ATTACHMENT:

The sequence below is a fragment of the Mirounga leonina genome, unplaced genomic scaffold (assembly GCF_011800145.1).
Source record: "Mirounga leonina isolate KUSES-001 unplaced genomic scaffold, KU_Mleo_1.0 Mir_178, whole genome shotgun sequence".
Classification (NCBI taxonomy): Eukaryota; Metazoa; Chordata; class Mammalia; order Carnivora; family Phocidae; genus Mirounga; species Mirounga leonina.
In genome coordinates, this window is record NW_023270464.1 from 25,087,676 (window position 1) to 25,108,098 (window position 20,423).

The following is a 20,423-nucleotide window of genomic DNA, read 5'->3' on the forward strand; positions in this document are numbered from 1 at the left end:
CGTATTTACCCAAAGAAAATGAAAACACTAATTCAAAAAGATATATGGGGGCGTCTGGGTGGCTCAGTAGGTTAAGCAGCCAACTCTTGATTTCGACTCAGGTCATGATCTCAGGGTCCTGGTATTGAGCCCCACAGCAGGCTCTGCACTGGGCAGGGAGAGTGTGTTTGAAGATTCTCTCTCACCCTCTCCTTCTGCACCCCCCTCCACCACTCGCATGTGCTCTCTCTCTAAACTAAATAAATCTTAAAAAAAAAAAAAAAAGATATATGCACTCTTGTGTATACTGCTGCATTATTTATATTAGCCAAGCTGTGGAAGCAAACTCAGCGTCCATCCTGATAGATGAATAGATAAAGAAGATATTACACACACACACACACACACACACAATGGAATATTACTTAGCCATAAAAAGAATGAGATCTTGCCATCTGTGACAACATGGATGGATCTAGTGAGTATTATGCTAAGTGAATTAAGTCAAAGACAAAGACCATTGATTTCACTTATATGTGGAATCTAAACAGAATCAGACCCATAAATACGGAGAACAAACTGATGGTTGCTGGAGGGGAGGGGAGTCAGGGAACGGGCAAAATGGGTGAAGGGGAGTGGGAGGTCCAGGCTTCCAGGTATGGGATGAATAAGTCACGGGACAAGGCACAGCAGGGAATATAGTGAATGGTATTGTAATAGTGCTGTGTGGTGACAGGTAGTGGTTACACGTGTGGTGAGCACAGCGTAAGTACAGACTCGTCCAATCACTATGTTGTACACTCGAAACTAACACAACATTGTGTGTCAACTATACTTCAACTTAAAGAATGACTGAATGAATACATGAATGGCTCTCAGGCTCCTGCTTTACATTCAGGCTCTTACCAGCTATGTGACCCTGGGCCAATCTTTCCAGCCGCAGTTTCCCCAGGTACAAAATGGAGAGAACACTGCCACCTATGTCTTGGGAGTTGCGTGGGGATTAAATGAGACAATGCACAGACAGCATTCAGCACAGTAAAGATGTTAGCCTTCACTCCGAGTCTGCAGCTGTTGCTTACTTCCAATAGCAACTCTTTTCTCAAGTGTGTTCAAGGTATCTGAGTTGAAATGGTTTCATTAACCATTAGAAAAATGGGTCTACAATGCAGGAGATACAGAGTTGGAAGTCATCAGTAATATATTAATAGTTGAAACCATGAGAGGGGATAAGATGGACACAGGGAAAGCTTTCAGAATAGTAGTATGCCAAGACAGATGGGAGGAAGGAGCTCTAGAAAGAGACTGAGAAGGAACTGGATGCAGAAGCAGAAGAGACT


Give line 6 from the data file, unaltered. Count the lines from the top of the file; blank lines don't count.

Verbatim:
CGTATTTACCCAAAGAAAATGAAAACACTAATTCAAAAAGATATATGGGGGCGTCTGGGTGGCTCAGTAGGTTAAGCAGCCAACTCTTGATTTCGACTCAGGTCATGATCTCAGGGTCCTGGTATTGAGCCCCACAGCAGGCTCTGCACTGGGCAGGGAGAGTGTGTTTGAAGATTCTCTCTCACCCTCTCCTTCTGCACCCCCCTCCACCACTCGCATGTGCTCTCTCTCTAAACTAAATAAATCTTAAAAAAAAAAAAAAAAGATATATGCACTCTTGTGTATACTGCTGCATTATTTATATTAGCCAAGCTGTGGAAGCAAACTCAGCGTCCATCCTGATAGATGAATAGATAAAGAAGATATTACACACACACACACACACACACACAATGGAATATTACTTAGCCATAAAAAGAATGAGATCTTGCCATCTGTGACAACATGGATGGATCTAGTGAGTATTATGCTAAGTGAATTAAGTCAAAGACAAAGACCATTGATTTCACTTATATGTGGAATCTAAACAGAATCAGACCCATAAATACGGAGAACAAACTGATGGTTGCTGGAGGGGAGGGGAGTCAGGGAACGGGCAAAATGGGTGAAGGGGAGTGGGAGGTCCAGGCTTCCAGGTATGGGATGAATAAGTCACGGGACAAGGCACAGCAGGGAATATAGTGAATGGTATTGTAATAGTGCTGTGTGGTGACAGGTAGTGGTTACACGTGTGGTGAGCACAGCGTAAGTACAGACTCGTCCAATCACTATGTTGTACACTCGAAACTAACACAACATTGTGTGTCAACTATACTTCAACTTAAAGAATGACTGAATGAATACATGAATGGCTCTCAGGCTCCTGCTTTACATTCAGGCTCTTACCAGCTATGTGACCCTGGGCCAATCTTTCCAGCCGCAGTTTCCCCAGGTACAAAATGGAGAGAACACTGCCACCTATGTCTTGGGAGTTGCGTGGGGATTAAATGAGACAATGCACAGACAGCATTCAGCACAGTAAAGATGTTAGCCTTCACTCCGAGTCTGCAGCTGTTGCTTACTTCCAATAGCAACTCTTTTCTCAAGTGTGTTCAAGGTATCTGAGTTGAAATGGTTTCATTAACCATTAGAAAAATGGGTCTACAATGCAGGAGATACAGAGTTGGAAGTCATCAGTAATATATTAATAGTTGAAACCATGAGAGGGGATAAGATGGACACAGGGAAAGCTTTCAGAATAGTAGTATGCCAAGACAGATGGGAGGAAGGAGCTCTAGAAAGAGACTGAGAAGGAACTGGATGCAGAAGCAGAAGAGACT